• The tester must work with both powder and granulation mixtures because both are commonly used in the development of pharmaceutical solid oral-dosage forms. That is, the tester must fluidize and subdivide powder with particle sizes in the range 1–2000 μm and with a wide range of cohesive tendencies.

  • Samples removed from the tester at the end of a test must be sized to be approximately a unit dose (~100–1000 mg) needed for analysis thus avoiding subsampling and rifling.

  • The tester must contain powder to minimize operator exposure to hazardous materials and avoid the need for the enclosure of the test instrument inside a secondary containment chamber.

  • The test must be visible to the user, thereby allowing correlation between fluidization behavior, gas flow, and pressure, and observed physical changes.

Figure 2

Instrument design. The FMSST basic design elements are shown in Figure 2, and a picture of the actual test system (including the airflow controller, computer, and FMSST) is shown in Figure 3. The primary elements of the FMSST include:

  • a base to support a sample carousel and test column;

  • a fluidization test column bored out of acrylic;

  • a means to introduce air into the fluidization test column;

  • an expansion chamber and high-efficiency particulate air (HEPA) filter assembly to retain elutriated particles;

  • a fill-chamber assembly to introduce the sample to the fluidization test column;

  • a sampling disk assembly to recover the samples from the test column;

  • a sample vial carousel to receive collected samples.

Figure 3

The base is made from aluminum (subsequently anodized), which was chosen for its low cost, low weight, and mechanical stability.

The fluidization test column is 16 mm in diameter and is filled to a height of approximately 95 mm. Acrylic was chosen to allow for viewing the material in the column to observe the fluidization behavior.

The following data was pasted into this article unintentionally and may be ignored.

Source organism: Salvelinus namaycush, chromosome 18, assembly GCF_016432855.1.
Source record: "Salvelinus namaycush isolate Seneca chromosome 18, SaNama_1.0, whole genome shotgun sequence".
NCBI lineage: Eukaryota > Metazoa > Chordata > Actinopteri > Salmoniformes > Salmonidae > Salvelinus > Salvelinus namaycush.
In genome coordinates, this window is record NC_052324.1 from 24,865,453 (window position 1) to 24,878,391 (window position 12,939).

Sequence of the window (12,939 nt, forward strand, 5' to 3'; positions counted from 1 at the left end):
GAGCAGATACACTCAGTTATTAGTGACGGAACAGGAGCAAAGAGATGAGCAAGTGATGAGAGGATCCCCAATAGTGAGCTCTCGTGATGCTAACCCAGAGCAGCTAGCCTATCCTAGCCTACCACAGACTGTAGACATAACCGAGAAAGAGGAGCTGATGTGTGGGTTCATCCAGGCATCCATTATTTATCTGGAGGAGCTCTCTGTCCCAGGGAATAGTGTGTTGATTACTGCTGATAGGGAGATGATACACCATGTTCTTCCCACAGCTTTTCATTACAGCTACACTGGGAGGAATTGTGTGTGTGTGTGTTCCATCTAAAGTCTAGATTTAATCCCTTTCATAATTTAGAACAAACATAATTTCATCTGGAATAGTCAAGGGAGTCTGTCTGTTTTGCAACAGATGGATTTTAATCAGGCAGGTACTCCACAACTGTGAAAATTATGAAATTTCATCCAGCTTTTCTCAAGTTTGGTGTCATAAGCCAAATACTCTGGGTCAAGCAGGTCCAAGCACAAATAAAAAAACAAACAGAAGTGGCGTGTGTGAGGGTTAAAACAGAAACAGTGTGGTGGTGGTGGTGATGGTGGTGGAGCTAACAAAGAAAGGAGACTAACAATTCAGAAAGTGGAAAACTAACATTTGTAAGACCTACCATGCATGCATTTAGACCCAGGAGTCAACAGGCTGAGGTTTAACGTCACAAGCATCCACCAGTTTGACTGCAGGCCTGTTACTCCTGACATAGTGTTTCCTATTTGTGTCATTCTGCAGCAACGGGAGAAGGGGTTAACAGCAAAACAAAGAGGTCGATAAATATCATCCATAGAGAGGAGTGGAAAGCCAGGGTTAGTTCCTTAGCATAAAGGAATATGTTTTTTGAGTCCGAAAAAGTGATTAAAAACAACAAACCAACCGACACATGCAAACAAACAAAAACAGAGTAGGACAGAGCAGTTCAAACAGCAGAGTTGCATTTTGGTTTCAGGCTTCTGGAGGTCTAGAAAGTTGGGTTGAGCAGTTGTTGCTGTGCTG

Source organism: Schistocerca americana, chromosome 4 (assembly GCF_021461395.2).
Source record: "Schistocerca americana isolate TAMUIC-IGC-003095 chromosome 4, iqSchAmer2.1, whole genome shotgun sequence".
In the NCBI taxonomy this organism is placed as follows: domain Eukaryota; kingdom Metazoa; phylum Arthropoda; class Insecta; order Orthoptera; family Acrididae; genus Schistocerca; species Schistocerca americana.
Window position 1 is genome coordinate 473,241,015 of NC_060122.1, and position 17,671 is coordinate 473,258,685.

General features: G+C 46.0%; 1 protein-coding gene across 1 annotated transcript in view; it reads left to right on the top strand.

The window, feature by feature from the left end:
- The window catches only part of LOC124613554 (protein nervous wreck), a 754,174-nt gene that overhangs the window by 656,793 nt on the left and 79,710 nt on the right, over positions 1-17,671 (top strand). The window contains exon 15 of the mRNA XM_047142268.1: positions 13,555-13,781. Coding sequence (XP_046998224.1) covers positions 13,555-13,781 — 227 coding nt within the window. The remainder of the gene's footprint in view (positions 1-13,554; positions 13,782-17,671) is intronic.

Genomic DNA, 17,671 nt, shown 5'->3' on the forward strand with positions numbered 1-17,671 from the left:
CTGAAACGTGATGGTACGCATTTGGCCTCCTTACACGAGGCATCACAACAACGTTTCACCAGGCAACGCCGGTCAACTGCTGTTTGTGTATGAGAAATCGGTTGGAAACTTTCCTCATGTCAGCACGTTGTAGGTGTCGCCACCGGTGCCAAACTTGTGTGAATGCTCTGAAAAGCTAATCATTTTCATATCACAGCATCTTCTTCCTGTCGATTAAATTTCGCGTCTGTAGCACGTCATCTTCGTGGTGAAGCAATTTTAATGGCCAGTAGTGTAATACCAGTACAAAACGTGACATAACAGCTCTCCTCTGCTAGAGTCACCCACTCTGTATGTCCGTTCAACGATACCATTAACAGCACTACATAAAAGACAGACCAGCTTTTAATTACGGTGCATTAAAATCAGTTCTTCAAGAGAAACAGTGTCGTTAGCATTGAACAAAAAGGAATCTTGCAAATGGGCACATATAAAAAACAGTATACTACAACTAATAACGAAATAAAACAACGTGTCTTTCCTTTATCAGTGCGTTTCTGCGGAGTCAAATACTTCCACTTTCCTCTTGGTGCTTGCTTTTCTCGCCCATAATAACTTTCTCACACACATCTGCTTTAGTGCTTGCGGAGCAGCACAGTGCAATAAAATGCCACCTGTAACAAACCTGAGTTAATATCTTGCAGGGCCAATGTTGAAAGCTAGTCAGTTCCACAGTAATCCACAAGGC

Air is introduced into the bottom of the fluidization test column through a 5-μm sintered metal diffuser. The diffuser provides the distribution of the air across the column.

The fill chamber is constructed from an acetal resin (Delrin, DuPont, Wilmington, DE) and can be removed for filling with test material in a powder containment hood. One end of the fill chamber is sealed with a ball valve, and the other end is closed off with an acrylic vial fitted with an o-ring seal. The acrylic vial typically is used to introduce the powder into the fill chamber. The swivel-top rotation places the fill chamber above the fluidization test column, and the test powder falls into the column when the ball valve is opened. Once the test powder has been added to the fluidization test column, the swivel-top rotation places the expansion chamber–HEPA filter assembly above the fluidization test column. The placement of the HEPA filter on top of the expansion chamber reduces operator exposure to the sample powder during the test.

Test procedure. A test is run by flowing air through the bottom of the fluidization test column. A computer controls the airflow rate and test profile (discussed later in this article) with a custom software program and records airflow rates and column pressure drops during the test. The test method has two parts: an initial test of the background pressure drop through the assembled tester without material and the fluidization of the material in the tester. The pressure drop of the empty tester is subtracted from the gross pressure reading during the test to provide the net pressure drop through the material of interest.

At the conclusion of the test, the unit-dose samples are removed one at a time from the bottom of the column by manipulating the sampling disk. The movement of the handle shifts the disk from the bottom of the column to the top of a glass sample vial and the sample falls into the vial. The disk is moved back to the bottom of the column to receive the next sample from the bottom of the powder column. The sample-vial carousel also is indexed one position to place a clean, empty vial in place to receive the next sample. The tester is sized to hold 19 mL (9.5 g at 0.5 g/cc) of powder–granule mixture that will give 15–17 ~1.2 mL samples (~590 mg at 0.5 g/cc) that need not be further subdivided before analysis by HPLC assay, dry-powder laser-diffraction particle-size measurement, or any other suitable analysis methods. The sampling-disk dimensions can be modified to yield smaller or larger sample sizes. The sample-vial carousel has a cover that shields the operator from powder exposure. When all samples have been retrieved, the sample vial carousel is detached from the base and transferred to a powder-containment hood, the cover is removed, and the sample vials are capped. The samples then can be analyzed by the preferred method.

Figure 4

An example of a segregated material within the test column before sample retrieval is shown in Figure 4.